Even by his own awkward, long-established standards, this one was a beauty.
At least what Wenger thought was beyond Stoke City’s reach.
Mesut Ozil , the selfie-taking whipping boy of the modern game, had stirred himself long enough to saunter on to an Alexis Sanchez pass and softly persuade one high into the corner of the net in front of those Arsenal supporters who give him such an easy time.
Those fans broke into a Mesut tribute song and Wenger into some sort of half-jig, half knee-pumping, half air-punching.
All was well again in the mad, mad Gunners-world.
He is staying, you know it.
It would not have been Arsenal without a lull into laziness, without a posturing period when they took a brief physical pummelling and collapse poked its head around the corner.
But, for Wenger, the eventual romp was just another nudge towards the dotted line and that combination between Ozil and Sanchez the stuff his dreams are made of.
One day, I swear Wenger is going to hop into a small plane himself and fly it towards the Channel, trailing the message: “I’m off, good riddance.”
For now, though, as long as his charges are producing moments like those, regardless of this season’s finishing position, his plane will remain grounded.
Results and decent performances like this, though, should not camouflage deficiencies.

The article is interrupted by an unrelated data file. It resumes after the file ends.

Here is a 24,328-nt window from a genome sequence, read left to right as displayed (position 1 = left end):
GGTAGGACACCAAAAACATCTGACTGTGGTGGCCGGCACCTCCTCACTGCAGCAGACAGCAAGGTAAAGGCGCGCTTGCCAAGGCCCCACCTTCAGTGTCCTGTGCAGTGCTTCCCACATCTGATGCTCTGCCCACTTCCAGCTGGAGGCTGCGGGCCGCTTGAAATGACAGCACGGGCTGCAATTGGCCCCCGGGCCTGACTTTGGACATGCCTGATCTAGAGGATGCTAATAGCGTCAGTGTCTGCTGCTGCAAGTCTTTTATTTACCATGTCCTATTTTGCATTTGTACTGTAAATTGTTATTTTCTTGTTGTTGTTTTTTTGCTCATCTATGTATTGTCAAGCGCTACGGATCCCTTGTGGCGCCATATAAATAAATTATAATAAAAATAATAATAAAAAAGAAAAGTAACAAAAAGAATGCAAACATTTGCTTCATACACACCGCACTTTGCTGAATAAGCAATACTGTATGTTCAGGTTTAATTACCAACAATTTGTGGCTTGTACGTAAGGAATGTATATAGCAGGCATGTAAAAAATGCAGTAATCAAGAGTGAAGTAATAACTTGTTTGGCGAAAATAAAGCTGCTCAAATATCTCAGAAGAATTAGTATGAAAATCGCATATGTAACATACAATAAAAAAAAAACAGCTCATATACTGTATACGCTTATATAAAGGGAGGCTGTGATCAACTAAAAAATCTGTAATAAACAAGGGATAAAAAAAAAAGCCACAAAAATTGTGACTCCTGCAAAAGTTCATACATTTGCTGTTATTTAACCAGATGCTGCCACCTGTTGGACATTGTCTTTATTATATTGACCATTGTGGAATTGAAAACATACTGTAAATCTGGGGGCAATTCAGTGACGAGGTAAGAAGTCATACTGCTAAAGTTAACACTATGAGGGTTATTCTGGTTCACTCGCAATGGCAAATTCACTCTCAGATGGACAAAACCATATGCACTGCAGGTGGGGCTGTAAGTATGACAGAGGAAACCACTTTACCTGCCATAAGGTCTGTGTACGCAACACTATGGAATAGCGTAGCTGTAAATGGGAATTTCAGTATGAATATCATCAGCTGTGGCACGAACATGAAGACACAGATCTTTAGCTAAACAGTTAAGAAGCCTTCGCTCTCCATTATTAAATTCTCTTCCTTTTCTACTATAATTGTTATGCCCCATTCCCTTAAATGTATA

Even if they do smuggle themselves into a Champions League slot, Arsenal players simply must reflect on this season as one of gross underachievement.
Wenger will surely acknowledge likewise, will surely be reproaching himself, particularly for the tardiness in switching to a back three.
With the personnel at his disposal, it just seems to suit.
It gives them a threat from the flanks, an extra attacking string to their bow.
Only a week ago, the result-nailing Danny Welbeck goal against Manchester United came from wide, courtesy of Alex Oxlade-Chamberlain.
In his absence, Hector Bellerin made the right-wing gallop his priority and it was from his break and simple pass that Olivier Giroud tapped in from a distance little longer than his beard.
Wenger will point to the good run in the first half of the season when they were winning games while playing a conventional back four but you can bet he won’t be reverting to convention soon.
It has also found favour with Ozil and Sanchez, it seems, especially when it frees them up to combine like they did for that exquisite second.
The problem came when Arsenal stood around admiring the genius of Ozil and Sanchez … for about the next 15 minutes.
Peter Crouch cheated, plain and simple. But it came at the end of a spell of Stoke pressure that was the result of blatant Arsenal foot-lifting.
Had Stoke not been in such a trough of mediocrity, they might have taken advantage.
Instead, there was an air of inevitability about the way Sanchez and Giroud sent some locals home early.
In fairness, quite a number stayed for Stoke’s lap of appreciation, along with a few Arsenal fans still dancing to the tune that had been drummed out by Ozil, Sanchez and co.
Even Wenger gave them a wave and a smile as he walked off to consider the next stage of his most unlikely attempt to finish in a Champions League place and, just as likely, to reflect on that Ozil goal, the moments of beauty and think about what lies ahead.
Arsene’s plane will be grounded for some time.